As some of you know, I have views on the ”Free / 99p book and Ebook!” promotion thing. My views are that it creates the expectation in readers that something you sweated blood over for years is worth less than a small cappuccino. Happy to retweet your promo if you insist on doing it because you are a friend, but Hell will freeze over before I voluntarily choose to join you. And from what I gather, some of the nastiest reviews on Amazon come from people who acquired your book for nothing. Go figure.[break][break]
Interestingly, in one of those plot lulls that occur at about 13 thousand words, I sat down last week and actually worked out my hourly rate if I were to regard writing as a business, and pay myself a wage from what I bring in via book sales. Let us just say that there is no way I shall be awarding myself a £3 million bonus at the end of this financial year.[break][break]
What I think some of the freebie purchasers fail to realise (if they are not writers themselves) is that the cover price for a book falls far short of what the writer of the book actually receives. I did a useful equation where C (cover price) is divided by T (time taken to write/edit the book) and then subtracted D (discounts applied by Amazon/monies owed to publisher etc). On this basis, I am working for peanuts. If I could afford to buy peanuts.[break][break]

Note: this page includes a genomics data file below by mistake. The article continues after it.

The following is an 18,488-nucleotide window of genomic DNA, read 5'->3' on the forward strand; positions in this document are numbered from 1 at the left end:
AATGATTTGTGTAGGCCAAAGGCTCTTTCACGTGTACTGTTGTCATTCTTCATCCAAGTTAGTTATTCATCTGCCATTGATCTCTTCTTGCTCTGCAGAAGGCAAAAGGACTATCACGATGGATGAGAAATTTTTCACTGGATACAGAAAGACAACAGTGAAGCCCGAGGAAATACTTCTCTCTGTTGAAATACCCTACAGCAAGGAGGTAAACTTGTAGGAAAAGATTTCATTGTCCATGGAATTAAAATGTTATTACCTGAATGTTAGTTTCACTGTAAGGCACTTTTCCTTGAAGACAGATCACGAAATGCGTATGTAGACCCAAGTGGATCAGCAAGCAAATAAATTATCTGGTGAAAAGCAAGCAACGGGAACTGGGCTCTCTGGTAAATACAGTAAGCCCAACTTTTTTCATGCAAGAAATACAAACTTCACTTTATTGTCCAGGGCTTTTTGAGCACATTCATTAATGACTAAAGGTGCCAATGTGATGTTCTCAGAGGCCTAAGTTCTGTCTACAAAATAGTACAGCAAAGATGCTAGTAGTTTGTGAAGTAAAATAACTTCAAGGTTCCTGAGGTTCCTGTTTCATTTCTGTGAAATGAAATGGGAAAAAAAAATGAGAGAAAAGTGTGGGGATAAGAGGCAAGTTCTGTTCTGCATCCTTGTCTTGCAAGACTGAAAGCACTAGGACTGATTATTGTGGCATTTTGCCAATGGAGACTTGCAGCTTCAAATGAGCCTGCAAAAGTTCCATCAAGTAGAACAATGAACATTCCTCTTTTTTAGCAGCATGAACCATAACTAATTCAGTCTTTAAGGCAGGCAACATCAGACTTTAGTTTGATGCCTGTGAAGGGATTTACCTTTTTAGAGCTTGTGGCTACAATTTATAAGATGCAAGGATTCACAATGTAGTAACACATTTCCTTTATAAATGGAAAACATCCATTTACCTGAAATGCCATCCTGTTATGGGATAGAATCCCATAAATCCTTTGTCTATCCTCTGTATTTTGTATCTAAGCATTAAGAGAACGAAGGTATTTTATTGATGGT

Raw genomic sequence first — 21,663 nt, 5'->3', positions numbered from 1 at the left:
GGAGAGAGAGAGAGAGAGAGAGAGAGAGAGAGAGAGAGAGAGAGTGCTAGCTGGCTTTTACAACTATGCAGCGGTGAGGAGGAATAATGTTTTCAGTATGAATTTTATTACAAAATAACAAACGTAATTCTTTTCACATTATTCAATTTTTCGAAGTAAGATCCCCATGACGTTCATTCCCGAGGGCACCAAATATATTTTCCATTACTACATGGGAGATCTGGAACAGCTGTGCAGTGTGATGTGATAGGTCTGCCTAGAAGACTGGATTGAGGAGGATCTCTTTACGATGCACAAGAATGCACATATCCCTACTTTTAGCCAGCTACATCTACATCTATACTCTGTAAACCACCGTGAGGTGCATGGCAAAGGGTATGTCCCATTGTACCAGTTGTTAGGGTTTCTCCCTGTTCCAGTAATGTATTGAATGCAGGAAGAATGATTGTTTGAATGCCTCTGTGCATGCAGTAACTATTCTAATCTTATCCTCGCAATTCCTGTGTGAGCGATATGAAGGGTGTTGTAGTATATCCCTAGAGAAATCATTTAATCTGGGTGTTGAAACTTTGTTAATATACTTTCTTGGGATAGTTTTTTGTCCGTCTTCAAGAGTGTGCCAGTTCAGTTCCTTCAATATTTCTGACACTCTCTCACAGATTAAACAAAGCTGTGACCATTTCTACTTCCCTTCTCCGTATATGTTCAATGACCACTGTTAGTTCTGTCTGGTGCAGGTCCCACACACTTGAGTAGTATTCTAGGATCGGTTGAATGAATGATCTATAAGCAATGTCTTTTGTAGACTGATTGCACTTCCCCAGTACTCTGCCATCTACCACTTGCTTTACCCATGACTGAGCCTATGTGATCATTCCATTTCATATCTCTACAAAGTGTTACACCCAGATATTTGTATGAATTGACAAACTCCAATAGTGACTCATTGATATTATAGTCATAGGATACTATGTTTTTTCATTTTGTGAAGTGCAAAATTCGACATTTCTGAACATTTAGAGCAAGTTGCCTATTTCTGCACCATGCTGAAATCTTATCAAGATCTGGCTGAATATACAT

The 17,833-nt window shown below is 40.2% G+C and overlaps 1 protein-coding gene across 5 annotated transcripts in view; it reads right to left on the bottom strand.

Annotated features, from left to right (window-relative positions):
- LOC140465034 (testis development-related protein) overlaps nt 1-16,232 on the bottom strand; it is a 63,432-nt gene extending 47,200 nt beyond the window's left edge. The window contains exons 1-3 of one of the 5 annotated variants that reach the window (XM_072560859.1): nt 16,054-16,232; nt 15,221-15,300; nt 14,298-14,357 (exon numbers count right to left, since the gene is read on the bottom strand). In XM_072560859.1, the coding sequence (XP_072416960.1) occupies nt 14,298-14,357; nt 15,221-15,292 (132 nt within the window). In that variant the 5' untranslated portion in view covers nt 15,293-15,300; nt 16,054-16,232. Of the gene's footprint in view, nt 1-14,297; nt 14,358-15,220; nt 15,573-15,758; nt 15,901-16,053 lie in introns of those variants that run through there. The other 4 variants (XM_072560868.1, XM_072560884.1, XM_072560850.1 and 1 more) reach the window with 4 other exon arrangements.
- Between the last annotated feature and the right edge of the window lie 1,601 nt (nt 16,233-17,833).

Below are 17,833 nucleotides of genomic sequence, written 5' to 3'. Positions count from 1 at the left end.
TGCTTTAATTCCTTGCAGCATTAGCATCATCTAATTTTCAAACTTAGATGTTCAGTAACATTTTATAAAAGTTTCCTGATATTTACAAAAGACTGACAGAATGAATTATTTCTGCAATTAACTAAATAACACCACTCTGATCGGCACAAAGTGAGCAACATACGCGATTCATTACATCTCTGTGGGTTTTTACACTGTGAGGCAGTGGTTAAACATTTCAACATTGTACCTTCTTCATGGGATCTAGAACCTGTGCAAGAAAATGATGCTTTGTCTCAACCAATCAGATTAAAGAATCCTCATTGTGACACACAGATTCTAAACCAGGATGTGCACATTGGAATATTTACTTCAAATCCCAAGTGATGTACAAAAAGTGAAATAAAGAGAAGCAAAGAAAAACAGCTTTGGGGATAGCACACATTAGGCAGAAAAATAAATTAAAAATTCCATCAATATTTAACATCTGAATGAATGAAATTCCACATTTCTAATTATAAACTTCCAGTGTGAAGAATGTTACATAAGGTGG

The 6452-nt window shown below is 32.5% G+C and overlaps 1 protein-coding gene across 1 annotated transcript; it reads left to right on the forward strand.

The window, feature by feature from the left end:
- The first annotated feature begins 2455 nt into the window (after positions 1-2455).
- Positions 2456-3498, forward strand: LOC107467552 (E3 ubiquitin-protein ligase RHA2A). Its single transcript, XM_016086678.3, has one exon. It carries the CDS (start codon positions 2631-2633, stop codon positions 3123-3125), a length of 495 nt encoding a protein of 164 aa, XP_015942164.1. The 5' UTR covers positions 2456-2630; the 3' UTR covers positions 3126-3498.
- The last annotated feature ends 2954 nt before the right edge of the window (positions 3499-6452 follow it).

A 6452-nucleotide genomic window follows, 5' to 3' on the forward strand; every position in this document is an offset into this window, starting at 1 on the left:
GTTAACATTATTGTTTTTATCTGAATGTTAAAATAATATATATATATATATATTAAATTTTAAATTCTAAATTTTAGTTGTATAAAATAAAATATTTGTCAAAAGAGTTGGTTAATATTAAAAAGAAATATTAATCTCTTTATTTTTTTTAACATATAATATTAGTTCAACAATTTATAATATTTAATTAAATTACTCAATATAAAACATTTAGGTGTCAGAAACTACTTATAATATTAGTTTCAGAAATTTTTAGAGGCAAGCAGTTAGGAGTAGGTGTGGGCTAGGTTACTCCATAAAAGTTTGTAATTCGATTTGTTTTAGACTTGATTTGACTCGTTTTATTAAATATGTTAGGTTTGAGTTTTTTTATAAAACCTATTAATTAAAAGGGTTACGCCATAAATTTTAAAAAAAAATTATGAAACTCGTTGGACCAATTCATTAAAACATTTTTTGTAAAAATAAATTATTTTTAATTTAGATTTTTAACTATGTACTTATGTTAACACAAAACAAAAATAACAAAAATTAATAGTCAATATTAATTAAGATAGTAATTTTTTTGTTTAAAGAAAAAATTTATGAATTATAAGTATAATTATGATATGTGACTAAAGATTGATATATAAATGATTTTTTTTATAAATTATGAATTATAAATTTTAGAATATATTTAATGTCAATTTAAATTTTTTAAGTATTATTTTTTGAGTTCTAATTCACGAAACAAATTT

There seems to be this myth abroad that writers write for the sheer love of writing (we do) and that somehow, that should be sufficient reward in itself. Sadly gentle blog reader, it is not so. Food, heating, petrol and life generally impinges upon the creative impulse, bringing with it terrible thoughts of maybe throwing in the literary towel and getting a job in Asda to make ends meet.[break][break]
I don’t ask or expect my plumber/electrician nor the lovely consultant who performed my 2 cancer operations to work for free. Nor should you, dear readers, expect writers to do so either. And I wish writers wouldn’t feed your expectations. I have this dream where every writer on the planet decides they have a moral obligation to their craft NOT to run cheap-as-chips or free promos. Then and only then would our status have a bit more quo. And I’d be able to buy shares in a peanut farm.
Carol Hedges is the successful UK writer of 14 books for Teenagers/Young Adults and Adults. Her writing has received much critical acclaim, and her novel Jigsaw was long-listed for the Carnegie Medal.
Her ebook Jigsaw Pieces, which deals unflinchingly with many of the problems that beset today’s teens, is available on Amazon. She is currently writing a series of adult Victorian Crime Fiction novels, set in 1860s London and featuring the two Scotland Yard detectives Stride & Cully.
The first book, Diamonds & Dust, A Victorian Murder Mystery is available as both book and ebook. The second, Honour & Obey was published in November 2014 and is also available in both formats as is the third novel, Death & Dominion. The fourth book in the series, Murder & Mayhem, published on 22nd September 2016